THE GREAT OUTDOORS
For the Adventurer in You
Whitewater rafters discovered West Virginia's rivers in the early '60s. They were the first to flock to the New in southern West Virginia, now known as the New River Gorge National River, and the Cheat, northeastern West Virginia's raucous little stream that bucks up spring excitement. The world-famous Gauley River, which draws 60,000 to central West Virginia each year, was considered un-runnable then. Today, the state's sophisticated whitewater industry serves up both wild and mild whitewater on five of the state's rivers, nine months of the year.
Scuba divers take the plunge in lakes around the Mountain State.
Mountain bikers have claimed the wilds of West Virginia as their eastern headquarters. The terrain is as challenging as you'll find anywhere and many communities throughout the state welcome riders with special events and facilities developed just for them.
Hikers flock to the trails and the forests that carpet the state. From the marked trails of state parks to the historic paths of the rail trails at North Bend and the Greenbrier River, to the thousands of acres of natural lands waiting to be explored, West Virginia is a hiker's heaven.
If you fancy scaling the heights, the state's innumerable sheer rock faces await you. Rock climbers from around the country are making their way to West Virginia to the New River Gorge, the Coopers Rock region of the north and throughout the Potomac Highlands, especially at Seneca Rocks. If you're a novice, climbing schools can show you the ropes.
When winter comes to the high spine of the Allegheny Mountains where West Virginia's ski resorts and touring centers perch, skiers enjoy long winters, deep snows, plenty of trails and lifts, respectable vertical drops up to 1,500 feet and a wide variety of contemporary and cozy facilities. Whether you're a downhill or cross country fan, come see why West Virginia is the first choice among Mid-Atlantic and Southern skiers.
Interested in a subterranean adventure? Cavers still haven't charted all the caves in the state. A trip beneath West Virginia's surface can reveal magnificent underground grandeur. There are several caving outfitters in the state. Also, look for underground attractions like Lost World Caverns in the New River/Greenbrier Valley, or Seneca Caverns and Smoke Hole Caverns in the Potomac Highlands.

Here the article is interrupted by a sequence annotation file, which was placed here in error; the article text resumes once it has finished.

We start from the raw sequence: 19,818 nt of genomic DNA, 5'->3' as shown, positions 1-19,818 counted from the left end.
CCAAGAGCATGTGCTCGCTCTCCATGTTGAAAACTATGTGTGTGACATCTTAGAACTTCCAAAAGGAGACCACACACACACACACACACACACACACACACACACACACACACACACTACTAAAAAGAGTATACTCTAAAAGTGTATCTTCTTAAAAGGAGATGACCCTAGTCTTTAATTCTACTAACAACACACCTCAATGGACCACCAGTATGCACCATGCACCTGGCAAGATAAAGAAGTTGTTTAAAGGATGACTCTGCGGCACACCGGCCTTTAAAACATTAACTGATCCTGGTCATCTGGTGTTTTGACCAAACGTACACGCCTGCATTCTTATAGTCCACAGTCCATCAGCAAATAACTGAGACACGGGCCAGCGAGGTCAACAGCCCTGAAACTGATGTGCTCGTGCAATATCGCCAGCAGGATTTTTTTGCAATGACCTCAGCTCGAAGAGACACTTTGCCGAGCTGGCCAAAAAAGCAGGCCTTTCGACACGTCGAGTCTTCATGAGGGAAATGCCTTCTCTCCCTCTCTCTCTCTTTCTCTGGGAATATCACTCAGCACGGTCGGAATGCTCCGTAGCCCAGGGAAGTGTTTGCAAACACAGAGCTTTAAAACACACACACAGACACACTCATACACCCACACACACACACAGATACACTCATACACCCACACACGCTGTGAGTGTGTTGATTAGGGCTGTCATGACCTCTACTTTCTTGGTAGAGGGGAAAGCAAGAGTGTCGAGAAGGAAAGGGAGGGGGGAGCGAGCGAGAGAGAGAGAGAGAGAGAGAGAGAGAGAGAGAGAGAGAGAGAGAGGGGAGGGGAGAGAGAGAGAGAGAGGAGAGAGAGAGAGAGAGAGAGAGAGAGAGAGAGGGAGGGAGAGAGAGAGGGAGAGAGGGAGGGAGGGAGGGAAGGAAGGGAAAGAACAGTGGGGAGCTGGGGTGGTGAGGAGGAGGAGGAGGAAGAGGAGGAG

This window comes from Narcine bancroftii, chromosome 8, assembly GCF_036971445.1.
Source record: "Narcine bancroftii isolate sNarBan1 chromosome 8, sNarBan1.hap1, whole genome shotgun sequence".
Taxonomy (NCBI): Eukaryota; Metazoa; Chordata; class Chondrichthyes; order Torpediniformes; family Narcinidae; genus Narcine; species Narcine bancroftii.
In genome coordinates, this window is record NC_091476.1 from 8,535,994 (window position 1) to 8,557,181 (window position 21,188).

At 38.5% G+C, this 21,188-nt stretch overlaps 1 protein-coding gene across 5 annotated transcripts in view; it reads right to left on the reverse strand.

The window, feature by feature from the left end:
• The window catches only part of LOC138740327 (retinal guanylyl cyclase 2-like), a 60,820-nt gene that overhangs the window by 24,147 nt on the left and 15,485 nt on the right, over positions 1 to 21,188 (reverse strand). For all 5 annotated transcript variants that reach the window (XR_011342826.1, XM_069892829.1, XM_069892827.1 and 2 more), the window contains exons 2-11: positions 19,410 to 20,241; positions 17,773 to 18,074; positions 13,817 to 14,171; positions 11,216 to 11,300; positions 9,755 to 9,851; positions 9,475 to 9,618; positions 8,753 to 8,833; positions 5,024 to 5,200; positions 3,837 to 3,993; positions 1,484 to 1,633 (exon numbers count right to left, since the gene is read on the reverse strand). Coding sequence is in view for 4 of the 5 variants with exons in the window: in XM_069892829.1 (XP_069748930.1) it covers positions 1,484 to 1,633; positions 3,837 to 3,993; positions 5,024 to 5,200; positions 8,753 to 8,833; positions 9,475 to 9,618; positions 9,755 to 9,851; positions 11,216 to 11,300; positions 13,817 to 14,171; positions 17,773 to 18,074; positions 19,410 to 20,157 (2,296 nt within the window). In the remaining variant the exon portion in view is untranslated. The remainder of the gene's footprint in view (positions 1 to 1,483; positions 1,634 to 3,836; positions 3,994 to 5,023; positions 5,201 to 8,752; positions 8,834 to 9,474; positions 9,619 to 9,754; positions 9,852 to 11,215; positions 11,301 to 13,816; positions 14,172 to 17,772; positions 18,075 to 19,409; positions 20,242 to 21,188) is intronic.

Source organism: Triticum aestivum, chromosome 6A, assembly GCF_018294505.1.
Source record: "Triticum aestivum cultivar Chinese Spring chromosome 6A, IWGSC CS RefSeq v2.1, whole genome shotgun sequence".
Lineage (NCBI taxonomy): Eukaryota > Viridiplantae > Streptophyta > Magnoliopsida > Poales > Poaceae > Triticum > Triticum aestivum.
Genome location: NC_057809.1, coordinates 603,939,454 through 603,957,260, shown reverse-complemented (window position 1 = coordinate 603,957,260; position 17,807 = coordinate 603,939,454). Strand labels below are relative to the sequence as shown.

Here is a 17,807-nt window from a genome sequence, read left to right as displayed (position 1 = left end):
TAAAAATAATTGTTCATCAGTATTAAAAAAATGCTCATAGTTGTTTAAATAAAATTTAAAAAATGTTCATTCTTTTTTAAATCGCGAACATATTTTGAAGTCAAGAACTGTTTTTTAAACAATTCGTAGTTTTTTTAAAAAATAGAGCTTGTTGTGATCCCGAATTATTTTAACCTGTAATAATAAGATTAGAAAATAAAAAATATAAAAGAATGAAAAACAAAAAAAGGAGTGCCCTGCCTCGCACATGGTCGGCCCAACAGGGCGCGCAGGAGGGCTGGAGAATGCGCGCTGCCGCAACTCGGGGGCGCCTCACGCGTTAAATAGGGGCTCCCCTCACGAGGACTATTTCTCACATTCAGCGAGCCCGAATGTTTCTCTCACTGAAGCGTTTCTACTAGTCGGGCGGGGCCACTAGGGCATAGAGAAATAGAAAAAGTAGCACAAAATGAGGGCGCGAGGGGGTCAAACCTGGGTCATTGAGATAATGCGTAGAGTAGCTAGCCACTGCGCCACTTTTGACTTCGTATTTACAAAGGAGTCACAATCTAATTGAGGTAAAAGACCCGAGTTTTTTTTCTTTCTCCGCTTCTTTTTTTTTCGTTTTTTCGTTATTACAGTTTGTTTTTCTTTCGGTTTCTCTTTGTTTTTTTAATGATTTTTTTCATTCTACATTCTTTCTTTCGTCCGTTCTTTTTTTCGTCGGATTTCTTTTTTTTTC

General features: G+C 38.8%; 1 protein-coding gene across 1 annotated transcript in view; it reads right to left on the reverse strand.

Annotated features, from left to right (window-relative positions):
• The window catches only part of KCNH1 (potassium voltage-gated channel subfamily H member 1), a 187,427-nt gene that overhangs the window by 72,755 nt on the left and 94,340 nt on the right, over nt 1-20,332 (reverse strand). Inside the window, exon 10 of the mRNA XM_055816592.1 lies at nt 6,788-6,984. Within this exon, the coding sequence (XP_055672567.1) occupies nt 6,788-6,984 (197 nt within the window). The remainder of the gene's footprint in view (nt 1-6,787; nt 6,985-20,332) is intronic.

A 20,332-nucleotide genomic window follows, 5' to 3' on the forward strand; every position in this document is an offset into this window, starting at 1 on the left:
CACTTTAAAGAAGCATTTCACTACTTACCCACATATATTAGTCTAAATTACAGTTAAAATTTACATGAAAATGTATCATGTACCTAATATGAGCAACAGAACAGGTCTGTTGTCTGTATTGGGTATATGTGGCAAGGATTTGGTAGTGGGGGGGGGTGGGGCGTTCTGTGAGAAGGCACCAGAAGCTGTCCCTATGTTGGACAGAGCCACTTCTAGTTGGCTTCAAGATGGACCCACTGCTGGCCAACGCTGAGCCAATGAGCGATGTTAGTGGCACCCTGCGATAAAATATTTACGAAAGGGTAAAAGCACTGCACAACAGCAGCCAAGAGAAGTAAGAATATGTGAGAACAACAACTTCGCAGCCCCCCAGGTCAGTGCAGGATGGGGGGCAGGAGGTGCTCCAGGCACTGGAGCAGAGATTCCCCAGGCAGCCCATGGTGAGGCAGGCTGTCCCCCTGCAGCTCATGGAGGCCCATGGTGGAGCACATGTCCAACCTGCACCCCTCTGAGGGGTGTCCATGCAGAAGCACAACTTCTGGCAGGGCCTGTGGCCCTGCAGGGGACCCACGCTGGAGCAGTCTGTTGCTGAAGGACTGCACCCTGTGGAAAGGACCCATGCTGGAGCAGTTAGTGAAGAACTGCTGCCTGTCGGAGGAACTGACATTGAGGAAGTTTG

From the lakes and rivers that dot and crisscross West Virginia to the thousands of acres of designated wildlife management areas, this is premier territory for hunters and fishers, as well. Licenses are easy to obtain and the spectacular scenery is an added bonus.
The Scenic Side
Some adventurers like to pursue their sport in as much comfort as possible-say, from the porch of a cabin in a scenic state park, the hot tub at a mountain lodge or the window of a cozy room in a picturesque bed and breakfast.
Some might prefer to pursue their sport in the comfort of their cars. Just wander West Virginia's famous country roads, winding through forested hills all over the state. Be sure to pack plenty of film and plan to take your time on the slow-down-and-look drives cloaked in history and scenery.
Public parks all over the state provide comfortable access to West Virginia's wonderful wildlife, scenic splendors, living history, gentle hiking paths, naturalist programs and overlooks of marvelous mountain scenes. Many are accessible persons with disabilities.
West Virginia has an impressive network of state parks, forests and wildlife management areas. More than 200,000 acres have been set aside to preserve regions of natural wonder, scenic beauty and historical significance.
Nine state forests offer innumerable opportunities for exploring and enjoying the great outdoors. Thirty-eight state parks beckon visitors to escape and relax in mountain splendor.
One entire national forest and portions of two others are located in West Virginia. In the Potomac Highlands, 901,000 acres of the Monongahela National Forest surround the spine of the Appalachian Mountains. The terrain is some of West Virginia's most rugged, and includes the state's highest point, Spruce Knob, at 4,861 feet. Five wilderness areas are part of the forest.
The Potomac Highlands also includes 100,000 acres of the George Washington National Forest in Pendleton and Hardy counties, adding to the region's camping, fishing and hiking hot spots. And in the southern part of West Virginia, the Jefferson National Forest dips into Monroe County.
Outdoor Warrior, Luxury Lover
So, whether you're a sports enthusiast or a luxury lover, or a little of both, come to West Virginia, get outside, breathe deeply, get healthy, enjoy!
Mountaineer Country ~ Northern Panhandle ~ Mid-Ohio Valley
Mountain Lakes ~ Metro Valley ~ New River/Greenbrier Valley
Potomac Highlands ~ Eastern Panhandle